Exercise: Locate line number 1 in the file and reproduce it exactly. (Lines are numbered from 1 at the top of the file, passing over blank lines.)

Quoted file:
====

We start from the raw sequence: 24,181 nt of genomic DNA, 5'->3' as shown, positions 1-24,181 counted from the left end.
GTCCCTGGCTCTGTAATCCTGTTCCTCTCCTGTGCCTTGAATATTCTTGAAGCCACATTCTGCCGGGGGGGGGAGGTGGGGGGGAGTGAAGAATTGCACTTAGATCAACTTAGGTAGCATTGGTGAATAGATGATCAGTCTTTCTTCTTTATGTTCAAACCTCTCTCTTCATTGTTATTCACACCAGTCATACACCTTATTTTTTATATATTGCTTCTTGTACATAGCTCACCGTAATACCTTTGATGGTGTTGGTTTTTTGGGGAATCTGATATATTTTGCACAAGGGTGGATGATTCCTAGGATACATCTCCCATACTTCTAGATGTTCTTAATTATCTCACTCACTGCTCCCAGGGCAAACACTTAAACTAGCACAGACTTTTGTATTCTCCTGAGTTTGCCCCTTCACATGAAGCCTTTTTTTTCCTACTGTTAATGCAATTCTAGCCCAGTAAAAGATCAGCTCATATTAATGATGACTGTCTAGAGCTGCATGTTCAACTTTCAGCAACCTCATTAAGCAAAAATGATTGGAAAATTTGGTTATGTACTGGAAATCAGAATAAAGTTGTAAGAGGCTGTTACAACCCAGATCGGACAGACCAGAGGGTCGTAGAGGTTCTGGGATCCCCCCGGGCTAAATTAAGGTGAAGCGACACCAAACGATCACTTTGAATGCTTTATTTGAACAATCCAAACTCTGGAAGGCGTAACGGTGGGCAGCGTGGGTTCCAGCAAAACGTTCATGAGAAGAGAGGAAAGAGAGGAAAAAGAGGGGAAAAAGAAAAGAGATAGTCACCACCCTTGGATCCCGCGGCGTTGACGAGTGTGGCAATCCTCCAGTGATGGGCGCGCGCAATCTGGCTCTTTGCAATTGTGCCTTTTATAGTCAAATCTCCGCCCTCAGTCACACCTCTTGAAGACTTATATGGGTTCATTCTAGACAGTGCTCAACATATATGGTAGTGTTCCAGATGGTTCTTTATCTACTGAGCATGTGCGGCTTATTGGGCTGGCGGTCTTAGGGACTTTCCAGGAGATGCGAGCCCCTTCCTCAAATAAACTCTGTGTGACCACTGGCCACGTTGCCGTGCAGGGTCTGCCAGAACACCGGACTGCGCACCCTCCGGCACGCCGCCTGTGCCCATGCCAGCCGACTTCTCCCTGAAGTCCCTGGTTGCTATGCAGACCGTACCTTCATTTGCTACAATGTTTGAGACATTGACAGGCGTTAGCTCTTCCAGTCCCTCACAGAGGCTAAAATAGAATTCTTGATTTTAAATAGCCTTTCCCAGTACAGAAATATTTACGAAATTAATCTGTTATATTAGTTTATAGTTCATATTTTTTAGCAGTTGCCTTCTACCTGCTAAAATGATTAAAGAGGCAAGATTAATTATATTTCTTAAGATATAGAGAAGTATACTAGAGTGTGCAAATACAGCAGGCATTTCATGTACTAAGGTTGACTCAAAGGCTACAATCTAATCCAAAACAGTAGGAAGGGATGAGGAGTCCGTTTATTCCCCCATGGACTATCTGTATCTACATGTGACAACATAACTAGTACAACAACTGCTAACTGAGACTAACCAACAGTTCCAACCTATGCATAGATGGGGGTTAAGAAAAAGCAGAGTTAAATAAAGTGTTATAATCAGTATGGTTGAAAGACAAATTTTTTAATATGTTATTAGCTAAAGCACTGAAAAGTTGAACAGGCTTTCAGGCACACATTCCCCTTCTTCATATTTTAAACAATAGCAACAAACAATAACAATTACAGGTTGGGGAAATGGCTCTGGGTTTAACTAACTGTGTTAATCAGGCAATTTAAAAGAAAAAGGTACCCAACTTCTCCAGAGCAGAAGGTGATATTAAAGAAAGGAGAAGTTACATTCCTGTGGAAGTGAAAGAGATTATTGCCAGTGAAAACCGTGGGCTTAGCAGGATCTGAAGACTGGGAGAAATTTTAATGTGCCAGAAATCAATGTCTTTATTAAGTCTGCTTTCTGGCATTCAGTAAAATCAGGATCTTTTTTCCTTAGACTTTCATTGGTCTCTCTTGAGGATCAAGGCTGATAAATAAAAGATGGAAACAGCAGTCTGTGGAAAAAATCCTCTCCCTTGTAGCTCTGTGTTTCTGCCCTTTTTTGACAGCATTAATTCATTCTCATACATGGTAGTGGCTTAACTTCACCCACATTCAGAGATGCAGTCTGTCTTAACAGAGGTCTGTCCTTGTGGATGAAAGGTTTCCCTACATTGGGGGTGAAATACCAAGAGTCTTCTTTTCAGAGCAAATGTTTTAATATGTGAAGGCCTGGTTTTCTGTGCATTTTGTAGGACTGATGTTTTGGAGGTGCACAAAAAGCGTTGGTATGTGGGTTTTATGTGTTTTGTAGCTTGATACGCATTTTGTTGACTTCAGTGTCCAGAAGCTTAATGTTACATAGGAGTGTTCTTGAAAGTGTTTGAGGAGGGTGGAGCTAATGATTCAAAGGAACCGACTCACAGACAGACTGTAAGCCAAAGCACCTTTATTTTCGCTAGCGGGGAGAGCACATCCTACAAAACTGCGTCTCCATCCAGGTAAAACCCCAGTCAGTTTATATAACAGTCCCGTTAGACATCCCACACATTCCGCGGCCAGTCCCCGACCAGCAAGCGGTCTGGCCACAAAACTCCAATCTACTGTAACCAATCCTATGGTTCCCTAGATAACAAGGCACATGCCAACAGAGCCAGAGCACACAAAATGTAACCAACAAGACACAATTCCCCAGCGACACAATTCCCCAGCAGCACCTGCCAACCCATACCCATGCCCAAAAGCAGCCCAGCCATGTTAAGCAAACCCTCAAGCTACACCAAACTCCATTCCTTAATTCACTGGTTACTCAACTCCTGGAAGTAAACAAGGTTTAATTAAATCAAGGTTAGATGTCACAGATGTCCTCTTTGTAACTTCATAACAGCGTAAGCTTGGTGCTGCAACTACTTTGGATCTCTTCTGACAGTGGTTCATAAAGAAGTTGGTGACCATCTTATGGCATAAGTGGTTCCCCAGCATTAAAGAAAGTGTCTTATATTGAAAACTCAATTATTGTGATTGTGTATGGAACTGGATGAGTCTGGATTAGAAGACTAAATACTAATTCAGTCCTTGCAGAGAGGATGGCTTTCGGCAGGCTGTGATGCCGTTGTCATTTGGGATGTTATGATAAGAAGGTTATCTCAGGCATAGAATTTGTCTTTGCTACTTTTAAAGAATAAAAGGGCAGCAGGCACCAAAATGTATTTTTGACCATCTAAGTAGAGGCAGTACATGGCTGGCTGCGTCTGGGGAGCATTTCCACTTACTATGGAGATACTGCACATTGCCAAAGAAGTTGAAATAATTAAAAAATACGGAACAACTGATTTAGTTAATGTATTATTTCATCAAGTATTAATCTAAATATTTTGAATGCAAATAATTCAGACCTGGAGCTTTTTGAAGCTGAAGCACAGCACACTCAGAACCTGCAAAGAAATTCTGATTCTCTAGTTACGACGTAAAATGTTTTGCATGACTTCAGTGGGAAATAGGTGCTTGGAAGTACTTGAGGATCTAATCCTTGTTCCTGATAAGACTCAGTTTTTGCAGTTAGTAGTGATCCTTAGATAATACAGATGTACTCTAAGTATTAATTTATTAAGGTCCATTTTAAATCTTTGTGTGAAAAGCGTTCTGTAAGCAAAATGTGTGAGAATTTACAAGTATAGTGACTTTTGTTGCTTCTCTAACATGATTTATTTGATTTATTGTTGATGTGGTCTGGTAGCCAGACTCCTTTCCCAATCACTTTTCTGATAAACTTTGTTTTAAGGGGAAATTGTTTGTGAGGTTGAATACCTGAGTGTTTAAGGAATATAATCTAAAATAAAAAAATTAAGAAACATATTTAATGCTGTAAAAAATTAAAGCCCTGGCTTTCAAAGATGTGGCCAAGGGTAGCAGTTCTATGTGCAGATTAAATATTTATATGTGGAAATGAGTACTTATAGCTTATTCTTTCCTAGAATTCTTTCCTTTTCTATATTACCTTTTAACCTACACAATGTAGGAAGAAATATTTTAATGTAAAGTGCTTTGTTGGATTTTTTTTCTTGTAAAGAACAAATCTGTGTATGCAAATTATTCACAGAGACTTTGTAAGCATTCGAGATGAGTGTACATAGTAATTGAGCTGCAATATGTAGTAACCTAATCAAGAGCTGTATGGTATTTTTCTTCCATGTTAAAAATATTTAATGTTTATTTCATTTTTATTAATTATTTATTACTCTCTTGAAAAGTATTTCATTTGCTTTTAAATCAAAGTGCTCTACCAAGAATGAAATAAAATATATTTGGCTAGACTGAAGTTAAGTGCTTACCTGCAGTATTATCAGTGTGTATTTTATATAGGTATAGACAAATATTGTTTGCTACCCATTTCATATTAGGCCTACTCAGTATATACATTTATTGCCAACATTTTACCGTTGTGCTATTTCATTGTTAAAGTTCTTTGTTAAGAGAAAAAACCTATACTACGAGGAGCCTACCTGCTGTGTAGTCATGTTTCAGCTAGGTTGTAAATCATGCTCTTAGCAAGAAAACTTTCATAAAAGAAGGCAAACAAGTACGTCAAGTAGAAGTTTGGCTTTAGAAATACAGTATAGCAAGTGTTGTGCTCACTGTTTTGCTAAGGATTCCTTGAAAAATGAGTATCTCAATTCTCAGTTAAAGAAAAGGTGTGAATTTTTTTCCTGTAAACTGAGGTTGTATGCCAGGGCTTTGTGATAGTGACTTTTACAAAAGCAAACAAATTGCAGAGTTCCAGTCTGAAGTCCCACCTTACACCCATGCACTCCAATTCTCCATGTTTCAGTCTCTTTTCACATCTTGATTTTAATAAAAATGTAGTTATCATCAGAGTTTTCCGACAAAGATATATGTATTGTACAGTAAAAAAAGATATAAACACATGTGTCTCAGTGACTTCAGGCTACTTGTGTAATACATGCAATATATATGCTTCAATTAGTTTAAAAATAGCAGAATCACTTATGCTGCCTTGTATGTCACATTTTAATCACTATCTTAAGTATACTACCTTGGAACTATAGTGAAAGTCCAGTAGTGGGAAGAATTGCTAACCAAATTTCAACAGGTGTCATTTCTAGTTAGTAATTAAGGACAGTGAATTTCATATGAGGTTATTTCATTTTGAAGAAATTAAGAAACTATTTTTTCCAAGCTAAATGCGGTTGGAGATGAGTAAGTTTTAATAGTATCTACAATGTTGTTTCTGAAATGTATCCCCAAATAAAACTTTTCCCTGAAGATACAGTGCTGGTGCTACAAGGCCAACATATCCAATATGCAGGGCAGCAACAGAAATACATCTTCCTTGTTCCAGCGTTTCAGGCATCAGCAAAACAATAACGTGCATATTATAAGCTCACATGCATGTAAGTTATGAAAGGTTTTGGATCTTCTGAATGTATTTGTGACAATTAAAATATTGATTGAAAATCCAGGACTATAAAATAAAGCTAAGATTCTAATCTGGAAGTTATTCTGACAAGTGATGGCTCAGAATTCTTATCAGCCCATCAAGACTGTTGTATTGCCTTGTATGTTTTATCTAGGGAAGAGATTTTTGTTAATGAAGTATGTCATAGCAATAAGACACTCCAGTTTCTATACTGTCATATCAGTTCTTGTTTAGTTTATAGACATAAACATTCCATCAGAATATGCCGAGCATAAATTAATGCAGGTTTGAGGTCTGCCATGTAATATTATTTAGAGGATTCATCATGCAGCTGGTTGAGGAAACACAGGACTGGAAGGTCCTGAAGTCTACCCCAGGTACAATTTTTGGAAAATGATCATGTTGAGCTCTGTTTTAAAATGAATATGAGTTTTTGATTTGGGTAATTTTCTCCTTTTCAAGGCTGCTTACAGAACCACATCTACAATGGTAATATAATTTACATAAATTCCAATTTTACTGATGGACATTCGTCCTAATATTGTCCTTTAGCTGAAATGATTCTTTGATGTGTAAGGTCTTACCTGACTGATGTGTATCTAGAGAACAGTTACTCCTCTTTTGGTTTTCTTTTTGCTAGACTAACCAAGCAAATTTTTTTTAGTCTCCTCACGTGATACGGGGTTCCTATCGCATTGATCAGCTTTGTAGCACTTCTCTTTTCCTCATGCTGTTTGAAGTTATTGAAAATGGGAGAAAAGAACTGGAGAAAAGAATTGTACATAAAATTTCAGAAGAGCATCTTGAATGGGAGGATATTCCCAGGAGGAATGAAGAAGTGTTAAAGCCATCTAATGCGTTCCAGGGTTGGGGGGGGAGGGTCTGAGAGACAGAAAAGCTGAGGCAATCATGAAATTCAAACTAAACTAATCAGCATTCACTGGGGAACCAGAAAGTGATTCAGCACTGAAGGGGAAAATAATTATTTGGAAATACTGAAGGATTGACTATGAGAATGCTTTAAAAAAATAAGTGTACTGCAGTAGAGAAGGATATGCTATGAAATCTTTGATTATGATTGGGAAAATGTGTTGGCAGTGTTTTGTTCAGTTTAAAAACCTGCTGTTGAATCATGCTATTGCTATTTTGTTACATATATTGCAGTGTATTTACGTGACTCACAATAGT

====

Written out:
We start from the raw sequence: 24,181 nt of genomic DNA, 5'->3' as shown, positions 1-24,181 counted from the left end.